disobedience of the 'mandatory' provisions of Section 326 was curable and did not render the trial void and he argues that the error in the present case should be treated in the same way. As I have said before it does not matter that mandatory terms like the word 'shall' are used in a section; that would not necessarily render a disobedience of the section fatal. One must look into the nature of the provision disobeyed and the effect of the disobedience upon the trial. In the Pull Bench case the disobedience was in respect of a direction not directly connected with the trial. It was the disobedience of a provision enacted for the purpose of rendering it likely or probable that the number of persons present in Court would be sufficient for the constitution of a proper jury. Again the disobedience did not lead to any insufficiency in the number of jurors empanelled. The jury consisted of the proper number of persons and the trial was held by a properly constituted tribunal. The error did net take away any of the essential rights of the accused. In the present case the position is quite different. The disobedience relates to a provision of the Code which prescribes the constitution of the tribunal and the disobedience has led to a defect in the constitution of the tribunal. The Code provides that the tribunal shall in the circumstances of this case consist of a Judge and nine jurors. Owing to the error of the Judge, the tribunal consisted of a Judge and seven jurors. The tribunal was one which is different from that prescribed by the law. What followed the empanelling of the jury was no trial at all as the body was not empowered by the law to hold the trial. In a case of this description Section 537, Criminal P.C., cannot be called in aid. Let us examine Section 537. What does it say? It says that no finding, sentence or order passed by a Court of competent jurisdiction shall be reversed on account of any error, omission, etc., in the order, judgment, proceedings, etc., where the error, omission or irregularity, etc., has not in fact occasioned a failure of justice. The section in terms says that the sentence or order which it seeks to protect must be one passed by a Court of competent jurisdiction. A Court of competent jurisdiction means a tribunal constituted in accordance with law and empowered by law to deal with a particular matter and pass judgment in such matter. The sentence and order passed in the present case cannot be protected by Section 537 inasmuch as, it has not been passed by a legally constituted tribunal empowered to hold the trial.
18. In these circumstances I am of opinion that the entire trial has been vitiated. The learned Deputy Legal Remembrancer sought to maintain the order of conviction and sentence on another ground. He said that the point now urged about the constitution of the jury was not taken in the Court below or in the grounds of appeal here and he contends that no notice should be taken of such an objection made for the first time on appeal. He cites the case in Superintendent and Remembrancer of Legal Affairs Bengal v. Bhaju Majhi in support of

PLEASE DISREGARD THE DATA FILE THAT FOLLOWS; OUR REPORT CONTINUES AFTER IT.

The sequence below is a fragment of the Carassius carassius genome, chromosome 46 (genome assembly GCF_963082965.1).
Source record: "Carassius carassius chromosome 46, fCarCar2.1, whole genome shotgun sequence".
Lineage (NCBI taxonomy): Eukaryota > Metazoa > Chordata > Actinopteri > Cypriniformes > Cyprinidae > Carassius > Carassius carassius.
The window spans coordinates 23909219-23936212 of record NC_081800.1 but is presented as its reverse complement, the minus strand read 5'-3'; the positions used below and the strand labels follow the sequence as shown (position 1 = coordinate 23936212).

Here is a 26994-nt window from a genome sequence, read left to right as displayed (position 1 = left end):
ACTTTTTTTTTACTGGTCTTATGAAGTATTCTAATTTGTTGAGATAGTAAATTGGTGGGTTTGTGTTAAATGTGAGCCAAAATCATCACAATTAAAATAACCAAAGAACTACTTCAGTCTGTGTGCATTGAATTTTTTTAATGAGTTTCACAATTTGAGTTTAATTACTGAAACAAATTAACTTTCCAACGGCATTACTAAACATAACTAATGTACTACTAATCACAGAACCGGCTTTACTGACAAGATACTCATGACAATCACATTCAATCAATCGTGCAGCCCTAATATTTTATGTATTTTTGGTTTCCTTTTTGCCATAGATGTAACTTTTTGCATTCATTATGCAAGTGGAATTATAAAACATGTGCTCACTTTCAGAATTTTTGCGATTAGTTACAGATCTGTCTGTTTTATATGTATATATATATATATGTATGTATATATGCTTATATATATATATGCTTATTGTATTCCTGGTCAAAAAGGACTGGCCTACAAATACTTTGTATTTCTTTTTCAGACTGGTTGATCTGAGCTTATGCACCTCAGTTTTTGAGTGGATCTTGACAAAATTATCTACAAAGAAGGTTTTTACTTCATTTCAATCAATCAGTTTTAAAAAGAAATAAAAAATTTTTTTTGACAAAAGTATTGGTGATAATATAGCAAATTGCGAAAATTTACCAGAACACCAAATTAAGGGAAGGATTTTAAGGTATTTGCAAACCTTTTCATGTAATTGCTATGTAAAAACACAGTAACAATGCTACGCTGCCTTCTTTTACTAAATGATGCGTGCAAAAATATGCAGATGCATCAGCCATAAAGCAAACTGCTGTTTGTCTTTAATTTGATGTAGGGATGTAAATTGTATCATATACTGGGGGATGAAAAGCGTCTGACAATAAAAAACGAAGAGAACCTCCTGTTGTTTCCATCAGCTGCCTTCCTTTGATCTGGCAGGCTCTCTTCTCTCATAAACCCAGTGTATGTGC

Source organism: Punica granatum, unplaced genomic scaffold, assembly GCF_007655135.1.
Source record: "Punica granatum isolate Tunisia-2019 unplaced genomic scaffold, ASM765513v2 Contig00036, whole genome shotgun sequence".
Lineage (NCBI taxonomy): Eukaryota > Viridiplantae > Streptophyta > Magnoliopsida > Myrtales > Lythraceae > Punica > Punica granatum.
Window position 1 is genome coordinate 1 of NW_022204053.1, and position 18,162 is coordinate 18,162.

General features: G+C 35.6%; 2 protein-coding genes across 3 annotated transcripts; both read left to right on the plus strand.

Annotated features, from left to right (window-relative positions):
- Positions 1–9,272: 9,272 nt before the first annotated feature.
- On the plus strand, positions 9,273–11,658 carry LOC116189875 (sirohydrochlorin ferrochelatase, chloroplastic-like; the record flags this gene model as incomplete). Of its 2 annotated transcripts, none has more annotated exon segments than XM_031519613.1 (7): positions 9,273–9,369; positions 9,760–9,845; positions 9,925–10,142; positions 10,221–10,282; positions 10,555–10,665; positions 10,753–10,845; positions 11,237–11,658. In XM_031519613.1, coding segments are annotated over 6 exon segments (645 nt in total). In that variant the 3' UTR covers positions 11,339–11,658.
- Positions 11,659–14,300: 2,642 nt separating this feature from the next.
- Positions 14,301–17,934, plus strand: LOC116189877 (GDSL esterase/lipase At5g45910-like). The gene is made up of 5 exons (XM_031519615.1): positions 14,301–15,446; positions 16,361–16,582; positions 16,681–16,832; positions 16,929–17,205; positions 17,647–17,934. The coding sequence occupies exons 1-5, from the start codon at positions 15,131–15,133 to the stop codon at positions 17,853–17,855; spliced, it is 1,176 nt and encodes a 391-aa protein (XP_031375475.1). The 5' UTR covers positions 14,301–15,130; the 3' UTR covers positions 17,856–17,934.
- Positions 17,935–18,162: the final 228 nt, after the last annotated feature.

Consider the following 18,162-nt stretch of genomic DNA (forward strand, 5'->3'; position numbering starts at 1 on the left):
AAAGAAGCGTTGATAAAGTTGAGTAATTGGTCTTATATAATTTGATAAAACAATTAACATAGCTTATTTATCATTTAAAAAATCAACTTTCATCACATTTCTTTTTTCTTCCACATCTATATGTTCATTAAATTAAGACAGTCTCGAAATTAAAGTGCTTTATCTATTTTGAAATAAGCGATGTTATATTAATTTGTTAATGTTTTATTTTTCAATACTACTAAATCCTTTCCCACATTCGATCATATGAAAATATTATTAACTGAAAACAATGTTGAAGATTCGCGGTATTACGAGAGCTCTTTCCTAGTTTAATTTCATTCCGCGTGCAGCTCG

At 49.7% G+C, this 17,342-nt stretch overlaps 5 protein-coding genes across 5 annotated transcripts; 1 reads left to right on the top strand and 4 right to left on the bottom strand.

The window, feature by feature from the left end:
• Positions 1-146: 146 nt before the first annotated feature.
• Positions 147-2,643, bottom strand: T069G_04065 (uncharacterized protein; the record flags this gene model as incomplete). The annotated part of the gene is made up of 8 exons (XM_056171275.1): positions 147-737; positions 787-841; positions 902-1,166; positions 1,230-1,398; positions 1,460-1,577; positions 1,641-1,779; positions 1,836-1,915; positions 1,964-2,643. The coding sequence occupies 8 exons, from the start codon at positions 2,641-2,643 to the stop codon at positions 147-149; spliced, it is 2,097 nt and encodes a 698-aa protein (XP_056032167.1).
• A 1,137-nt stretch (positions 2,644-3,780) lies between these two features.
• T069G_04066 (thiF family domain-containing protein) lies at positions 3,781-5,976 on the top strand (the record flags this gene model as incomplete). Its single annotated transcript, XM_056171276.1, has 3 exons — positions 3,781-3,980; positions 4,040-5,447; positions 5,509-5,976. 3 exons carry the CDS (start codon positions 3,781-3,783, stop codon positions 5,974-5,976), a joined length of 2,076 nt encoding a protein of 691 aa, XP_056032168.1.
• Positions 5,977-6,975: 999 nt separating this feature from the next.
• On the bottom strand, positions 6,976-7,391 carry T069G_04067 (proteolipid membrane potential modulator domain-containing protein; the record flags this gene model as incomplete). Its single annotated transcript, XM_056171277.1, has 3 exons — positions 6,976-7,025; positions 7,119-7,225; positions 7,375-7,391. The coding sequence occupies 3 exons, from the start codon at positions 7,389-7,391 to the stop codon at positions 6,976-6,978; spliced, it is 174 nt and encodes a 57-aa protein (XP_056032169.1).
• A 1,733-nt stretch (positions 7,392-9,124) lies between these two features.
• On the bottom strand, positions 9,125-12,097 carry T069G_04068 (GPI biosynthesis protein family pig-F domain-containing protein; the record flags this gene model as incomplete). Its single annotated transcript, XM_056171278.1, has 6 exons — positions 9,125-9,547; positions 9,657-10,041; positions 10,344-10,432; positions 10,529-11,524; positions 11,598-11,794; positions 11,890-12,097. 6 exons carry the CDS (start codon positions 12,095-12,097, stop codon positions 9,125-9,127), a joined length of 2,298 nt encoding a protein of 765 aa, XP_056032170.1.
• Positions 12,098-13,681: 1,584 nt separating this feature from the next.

this view. It is true that the point has been taken for the first time before us and that it is not to be found in the grounds of appeal. For this reason we gave the learned Deputy Legal Remembrancer fan adjournment so that he may be able to consider the point. He has had ample opportunity to do so and in fact he does not complain on that account. The point now raised is not one of mere technicality. It goes to the very foundation of the trial. It is a point of law based on facts regarding which there is no dispute whatsoever and it has been taken by a person who has been convicted. This Court always has entertained and I have no doubt always shall continue to entertain a point of law of this description raised by a convicted person, even if it is raised for the first time and even if is not taken in the grounds of appeal. The case relied upon has really no application. That was a case of an appeal by Government against an order of acquittal. Lort-Williams, J. held that in an appeal against an acquittal the Court ought not to listen to any argument by the Crown based on an objection about the constitution of the jury when the point is taken for the first time in the appellate Court. I am not called upon to express any opinion on this view. All I need say is that the view is expressly limited in its application to an appeal by the Crown against an acquittal and that I can see no reason whatsoever to extend its application to an appeal by an accused against an order of conviction.
19. There is one other argument urged on behalf of the Crown. The learned Deputy Legal Remembrancer says that the use of the word "practicable" in Section 274 shows that the Sessions Judge is given a discretion to empanel seven jurors or nine jurors and that where the Judge has exercised his discretion, this Court should not interfere. In my opinion this contention is unsound. The Judge is given no discretion in the matter at all. The section does not say that he may empanel seven jurors or nine jurors as he thinks fit. He is enjoined to empanel nine jurors where it is practicable to do so. Whether it is practicable to do so or not is a question of fact; no question of discretion arises. There is nothing more that I need say. The trial has been vitiated by the error of the learned Judge in empanelling only seven jurors in this case when it was practicable to empanel nine. The appeal must be allowed and the reference must be rejected. The order of conviction and the sentence are set aside. The accused shall be retried in accordance with law by some other Sessions Judge.